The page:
Debbie Samler is one of those dedicated and hardworking volunteers who help out in various animal rescue centres throughout the world. Here's her story ...


 I volunteer with The Humane Society of Calvert County.  We're an all volunteer rescue group located in Southern Maryland and are for the most part, a no-kill rescue.  That means that the only time we would humanely euthanize an animal is for severe medical problems or severe aggressiveness that we were not able to correct. 

The weekend of 8th December, we held our annual Home for the Holidays event at our kennel where people could come and adopt a new pet.  While I was there on Saturday for a few hours, two dogs went to their new homes and two others had adoption applications filled out.  The ones with applications still need to be spayed so they can't go to their new homes quite yet. 

We rescue dogs and cats from our local pound as well as rescue strays and owner give ups.  In fact, recently, we were able to rescue a chained dog and four of her brand new puppies.  (Unfortunately 9 of her puppies didn't survive the cold weather we've been having.) She is now living with her pups in the home of one of our volunteers. 

All of our cats and kittens are in foster homes as well as about 50% of our dogs.  The dogs that are not in foster homes live at our kennel where there are a few paid employees who make sure the dogs are taken care of.  We also have volunteers come in every day to walk and play with all the dogs.  We always do a home visit before any adoption is finalized to make sure the animal is going to a good home.  We also offer boarding at our kennel to help raise funds since we're a non-profit organization.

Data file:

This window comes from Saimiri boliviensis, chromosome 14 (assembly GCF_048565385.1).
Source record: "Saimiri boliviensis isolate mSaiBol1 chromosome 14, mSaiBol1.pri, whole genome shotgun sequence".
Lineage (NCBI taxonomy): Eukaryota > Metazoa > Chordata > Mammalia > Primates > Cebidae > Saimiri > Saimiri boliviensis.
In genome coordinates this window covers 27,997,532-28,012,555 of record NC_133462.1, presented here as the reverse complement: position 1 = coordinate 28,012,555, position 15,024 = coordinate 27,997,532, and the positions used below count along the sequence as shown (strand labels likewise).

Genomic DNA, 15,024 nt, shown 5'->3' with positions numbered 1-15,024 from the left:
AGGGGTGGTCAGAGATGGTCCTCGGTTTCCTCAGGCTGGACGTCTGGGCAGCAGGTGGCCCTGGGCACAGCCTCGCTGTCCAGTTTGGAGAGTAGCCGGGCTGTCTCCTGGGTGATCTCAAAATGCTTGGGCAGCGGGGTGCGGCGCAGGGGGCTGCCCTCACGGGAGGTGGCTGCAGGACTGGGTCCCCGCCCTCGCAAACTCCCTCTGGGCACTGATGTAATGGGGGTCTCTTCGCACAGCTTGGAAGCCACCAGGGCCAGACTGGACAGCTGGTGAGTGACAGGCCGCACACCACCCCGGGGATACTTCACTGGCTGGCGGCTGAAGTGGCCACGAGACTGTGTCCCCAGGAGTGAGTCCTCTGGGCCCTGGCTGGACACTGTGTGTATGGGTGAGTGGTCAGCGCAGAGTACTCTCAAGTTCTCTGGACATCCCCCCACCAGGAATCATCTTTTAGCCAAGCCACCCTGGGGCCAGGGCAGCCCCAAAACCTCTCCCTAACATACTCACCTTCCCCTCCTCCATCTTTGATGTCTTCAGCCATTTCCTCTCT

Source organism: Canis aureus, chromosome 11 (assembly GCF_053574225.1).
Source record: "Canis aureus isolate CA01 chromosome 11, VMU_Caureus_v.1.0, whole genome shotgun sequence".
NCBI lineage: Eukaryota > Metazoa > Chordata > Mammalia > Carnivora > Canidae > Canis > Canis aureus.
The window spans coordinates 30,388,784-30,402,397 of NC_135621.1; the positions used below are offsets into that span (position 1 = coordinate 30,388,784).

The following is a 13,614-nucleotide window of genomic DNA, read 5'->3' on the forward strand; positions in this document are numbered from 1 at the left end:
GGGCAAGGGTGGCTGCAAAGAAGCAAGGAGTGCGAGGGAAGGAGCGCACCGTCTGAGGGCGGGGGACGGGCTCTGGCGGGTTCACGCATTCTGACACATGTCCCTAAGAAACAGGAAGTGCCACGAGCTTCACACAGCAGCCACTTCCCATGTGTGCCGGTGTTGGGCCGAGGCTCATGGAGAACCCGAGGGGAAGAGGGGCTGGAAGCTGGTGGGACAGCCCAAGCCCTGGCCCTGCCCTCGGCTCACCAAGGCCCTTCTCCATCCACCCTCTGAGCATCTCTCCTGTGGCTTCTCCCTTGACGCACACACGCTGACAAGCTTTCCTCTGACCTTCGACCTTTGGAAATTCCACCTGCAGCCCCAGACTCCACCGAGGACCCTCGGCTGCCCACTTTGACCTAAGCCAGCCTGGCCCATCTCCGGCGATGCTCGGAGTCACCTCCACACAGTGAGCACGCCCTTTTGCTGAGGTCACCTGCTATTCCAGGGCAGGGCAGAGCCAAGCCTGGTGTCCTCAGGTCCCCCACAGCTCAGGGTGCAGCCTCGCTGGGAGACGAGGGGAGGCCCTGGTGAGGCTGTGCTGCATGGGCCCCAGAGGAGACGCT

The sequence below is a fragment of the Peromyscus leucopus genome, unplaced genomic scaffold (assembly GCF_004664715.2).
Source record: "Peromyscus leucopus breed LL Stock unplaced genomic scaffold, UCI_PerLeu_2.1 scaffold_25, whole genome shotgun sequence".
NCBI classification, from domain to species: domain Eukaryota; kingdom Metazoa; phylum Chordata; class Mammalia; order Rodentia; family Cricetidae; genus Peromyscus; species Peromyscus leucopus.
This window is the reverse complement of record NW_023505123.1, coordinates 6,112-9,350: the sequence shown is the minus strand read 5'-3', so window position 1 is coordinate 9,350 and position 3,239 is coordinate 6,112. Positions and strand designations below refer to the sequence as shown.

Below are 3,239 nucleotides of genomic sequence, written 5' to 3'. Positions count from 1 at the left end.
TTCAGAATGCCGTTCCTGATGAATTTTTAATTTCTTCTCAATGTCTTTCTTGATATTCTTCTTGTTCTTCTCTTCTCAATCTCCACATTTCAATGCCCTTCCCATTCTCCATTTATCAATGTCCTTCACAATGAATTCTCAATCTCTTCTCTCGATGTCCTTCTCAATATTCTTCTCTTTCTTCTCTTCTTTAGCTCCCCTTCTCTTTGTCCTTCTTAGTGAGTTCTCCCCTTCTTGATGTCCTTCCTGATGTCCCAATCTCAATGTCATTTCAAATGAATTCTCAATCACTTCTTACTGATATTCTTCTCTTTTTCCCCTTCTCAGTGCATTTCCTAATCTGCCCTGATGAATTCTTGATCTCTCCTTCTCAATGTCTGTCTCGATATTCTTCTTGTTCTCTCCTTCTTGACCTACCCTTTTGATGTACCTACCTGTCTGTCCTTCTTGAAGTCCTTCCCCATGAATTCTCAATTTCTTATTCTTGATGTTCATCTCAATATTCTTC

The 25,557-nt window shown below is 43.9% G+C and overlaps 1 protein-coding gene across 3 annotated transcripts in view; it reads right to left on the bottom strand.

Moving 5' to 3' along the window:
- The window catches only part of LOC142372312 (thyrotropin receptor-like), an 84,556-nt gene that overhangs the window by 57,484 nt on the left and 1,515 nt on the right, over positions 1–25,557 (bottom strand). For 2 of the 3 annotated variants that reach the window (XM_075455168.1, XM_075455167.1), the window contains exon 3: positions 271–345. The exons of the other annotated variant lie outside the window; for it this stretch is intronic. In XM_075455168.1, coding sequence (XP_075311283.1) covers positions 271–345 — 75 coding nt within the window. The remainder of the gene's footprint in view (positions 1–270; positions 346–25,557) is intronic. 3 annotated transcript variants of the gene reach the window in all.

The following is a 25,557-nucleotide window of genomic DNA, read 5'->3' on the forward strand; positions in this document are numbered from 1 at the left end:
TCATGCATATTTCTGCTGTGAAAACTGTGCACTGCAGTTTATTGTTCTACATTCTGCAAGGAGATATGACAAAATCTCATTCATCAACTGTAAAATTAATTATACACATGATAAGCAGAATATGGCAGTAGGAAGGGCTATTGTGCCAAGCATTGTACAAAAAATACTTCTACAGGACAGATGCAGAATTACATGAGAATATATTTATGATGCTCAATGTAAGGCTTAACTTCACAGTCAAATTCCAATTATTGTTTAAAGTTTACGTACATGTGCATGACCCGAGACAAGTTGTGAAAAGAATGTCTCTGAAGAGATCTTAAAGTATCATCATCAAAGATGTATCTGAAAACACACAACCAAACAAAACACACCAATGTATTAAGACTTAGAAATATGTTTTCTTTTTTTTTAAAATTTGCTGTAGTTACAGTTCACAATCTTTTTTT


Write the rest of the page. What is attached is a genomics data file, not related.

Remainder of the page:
I've been volunteering for a little over two years, and it was one of the best decisions I ever made.  I've met so many wonderful people and attended quite a few adoption events during that time. I've also learned a lot about different animal issues, and am currently involved in helping to plan our new educational seminars that will start in February, 2008. 

I've personally fostered 8 dogs and 6 cats, and all have gone to great homes, with the exception of 1 dog and 1 cat that I'm still fostering. (I actually ended up adopting two of my foster dogs and one of my foster kittens so I guess that some people could call me a "foster flunkie."  I wish I could keep them all, but if I did, I wouldn't be able to rescue anymore.  The ones I adopted just happened to get along great with the two dogs that I already own which my daughter rescued when they were pups.) I was planning on fostering my ninth dog in a few weeks time, however, she was one of the ones that was adopted earlier in December. 

If you would like to take a look at our website, click on the link below:

Five Good Reasons for Having Your Cat Neutered

  • Reduces fighting, injury and noise
  • Reduces spraying and smelling
  • Much less likely to wander and get lost
  • Safer from diseases like feline AIDS, mammary tumours and feline leukaemia
  • Reduces the number of unwanted kittens

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